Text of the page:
Presidential Policy Directive (PPD) 8
National preparedness efforts, including planning, are now informed by Presidential
Policy Directive (PPD)-8, which was signed by the president in March 2011 and describes
the nation’s approach to preparedness. This directive represents an evolution in
our collective understanding of national preparedness, based on the lessons learned
from terrorist attacks, hurricanes, school and IHE incidents, and other experiences.
PPD-8 defines preparedness around five mission areas: Prevention, Protection, Mitigation,
Response, and Recovery.
The capabilities necessary to avoid, deter, or stop an imminent
crime or threatened or actual mass casualty incident. Prevention is the action IHEs
take to prevent a threatened or actual incident from occurring.
The capabilities to secure IHEs against acts of terrorism
and man-made or natural disasters. Protection focuses on ongoing actions that protect
students, teachers, staff, visitors, networks, and property from a threat or hazard.
The capabilities necessary to eliminate or reduce the loss
of life and property damage by lessening the impact of an event or emergency. In
this document, mitigation also means reducing the likelihood that threats and hazards
The capabilities necessary to stabilize an emergency once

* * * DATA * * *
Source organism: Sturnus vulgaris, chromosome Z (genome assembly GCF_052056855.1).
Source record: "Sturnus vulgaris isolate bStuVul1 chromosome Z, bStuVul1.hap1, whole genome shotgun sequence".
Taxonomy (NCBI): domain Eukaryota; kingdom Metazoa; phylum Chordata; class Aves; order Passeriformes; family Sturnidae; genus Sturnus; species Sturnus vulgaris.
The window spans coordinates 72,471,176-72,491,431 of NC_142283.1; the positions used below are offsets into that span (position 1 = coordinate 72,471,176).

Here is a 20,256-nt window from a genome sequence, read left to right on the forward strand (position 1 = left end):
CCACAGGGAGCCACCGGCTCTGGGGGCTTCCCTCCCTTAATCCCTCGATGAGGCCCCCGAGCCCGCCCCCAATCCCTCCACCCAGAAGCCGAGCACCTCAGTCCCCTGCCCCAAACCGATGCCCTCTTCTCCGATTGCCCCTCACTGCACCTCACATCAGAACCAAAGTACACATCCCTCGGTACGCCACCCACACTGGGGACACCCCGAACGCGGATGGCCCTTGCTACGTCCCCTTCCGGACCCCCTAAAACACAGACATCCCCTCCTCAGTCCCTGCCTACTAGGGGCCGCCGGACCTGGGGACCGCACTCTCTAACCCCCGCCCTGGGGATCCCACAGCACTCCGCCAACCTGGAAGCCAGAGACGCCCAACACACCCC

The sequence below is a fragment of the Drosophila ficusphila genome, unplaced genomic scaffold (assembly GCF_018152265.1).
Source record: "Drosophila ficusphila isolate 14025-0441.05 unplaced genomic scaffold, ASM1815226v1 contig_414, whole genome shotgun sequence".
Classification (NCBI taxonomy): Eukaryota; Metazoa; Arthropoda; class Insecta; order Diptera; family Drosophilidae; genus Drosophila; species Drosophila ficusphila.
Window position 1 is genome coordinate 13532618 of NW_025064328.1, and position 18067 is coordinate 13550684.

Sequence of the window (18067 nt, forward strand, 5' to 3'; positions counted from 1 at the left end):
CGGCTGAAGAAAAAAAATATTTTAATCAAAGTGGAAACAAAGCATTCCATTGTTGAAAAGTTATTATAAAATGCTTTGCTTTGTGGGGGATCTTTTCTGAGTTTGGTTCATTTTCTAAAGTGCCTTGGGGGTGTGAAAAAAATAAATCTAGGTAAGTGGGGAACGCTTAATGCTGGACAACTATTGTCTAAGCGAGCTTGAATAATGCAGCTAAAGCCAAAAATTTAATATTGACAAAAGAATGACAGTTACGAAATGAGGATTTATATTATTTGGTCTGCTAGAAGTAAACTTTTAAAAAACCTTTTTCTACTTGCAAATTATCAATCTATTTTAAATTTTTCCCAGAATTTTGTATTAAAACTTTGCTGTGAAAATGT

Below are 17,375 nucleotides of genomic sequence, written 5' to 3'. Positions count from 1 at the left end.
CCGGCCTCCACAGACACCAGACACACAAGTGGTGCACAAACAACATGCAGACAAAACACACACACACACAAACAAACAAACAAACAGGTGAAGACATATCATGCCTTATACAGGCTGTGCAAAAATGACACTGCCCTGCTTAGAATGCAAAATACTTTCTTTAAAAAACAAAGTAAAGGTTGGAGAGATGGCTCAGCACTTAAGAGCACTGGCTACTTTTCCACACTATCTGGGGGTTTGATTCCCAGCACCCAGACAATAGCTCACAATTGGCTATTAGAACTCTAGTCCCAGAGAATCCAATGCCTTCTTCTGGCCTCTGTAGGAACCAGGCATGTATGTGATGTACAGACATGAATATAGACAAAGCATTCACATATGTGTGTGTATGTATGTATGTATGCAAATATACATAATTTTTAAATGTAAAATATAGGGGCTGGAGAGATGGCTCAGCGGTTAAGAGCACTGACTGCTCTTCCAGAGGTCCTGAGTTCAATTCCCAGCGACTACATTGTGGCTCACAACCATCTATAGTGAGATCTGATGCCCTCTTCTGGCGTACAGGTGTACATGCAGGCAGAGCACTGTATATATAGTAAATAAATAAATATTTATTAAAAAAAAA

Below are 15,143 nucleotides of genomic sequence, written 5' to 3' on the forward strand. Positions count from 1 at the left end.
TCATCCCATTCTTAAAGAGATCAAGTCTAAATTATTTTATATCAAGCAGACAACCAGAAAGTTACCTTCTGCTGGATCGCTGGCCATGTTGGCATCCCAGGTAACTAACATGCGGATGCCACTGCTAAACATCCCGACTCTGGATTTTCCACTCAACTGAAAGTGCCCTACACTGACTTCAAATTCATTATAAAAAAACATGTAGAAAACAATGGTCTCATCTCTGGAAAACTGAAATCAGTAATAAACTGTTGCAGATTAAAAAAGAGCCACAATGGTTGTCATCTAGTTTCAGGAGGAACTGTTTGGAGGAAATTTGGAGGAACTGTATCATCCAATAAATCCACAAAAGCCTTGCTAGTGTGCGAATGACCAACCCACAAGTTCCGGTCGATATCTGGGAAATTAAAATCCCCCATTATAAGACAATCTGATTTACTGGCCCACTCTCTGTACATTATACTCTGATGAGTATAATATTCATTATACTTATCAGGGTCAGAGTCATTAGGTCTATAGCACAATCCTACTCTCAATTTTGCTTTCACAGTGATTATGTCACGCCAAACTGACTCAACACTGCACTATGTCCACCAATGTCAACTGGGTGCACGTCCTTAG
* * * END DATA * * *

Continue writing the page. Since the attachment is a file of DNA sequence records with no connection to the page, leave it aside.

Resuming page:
it has already happened or is certain to happen in an unpreventable way; establish
a safe and secure environment; save lives and property; and facilitate the transition
The capabilities necessary to assist IHEs affected by an event
or emergency in restoring the learning environment.
These mission areas generally align with the three timeframes associated with an
incident: before, during, and after.
The majority of Prevention, Protection, and Mitigation activities generally occur
before an incident, although these three mission areas do have ongoing activities
that can occur throughout an incident. Response activities occur during an incident,
and Recovery activities can begin during an incident and occur after an incident.
To help avoid confusion over terms and allow for ease of reference, herein these
are referred to as “before”, “during”, and “after.”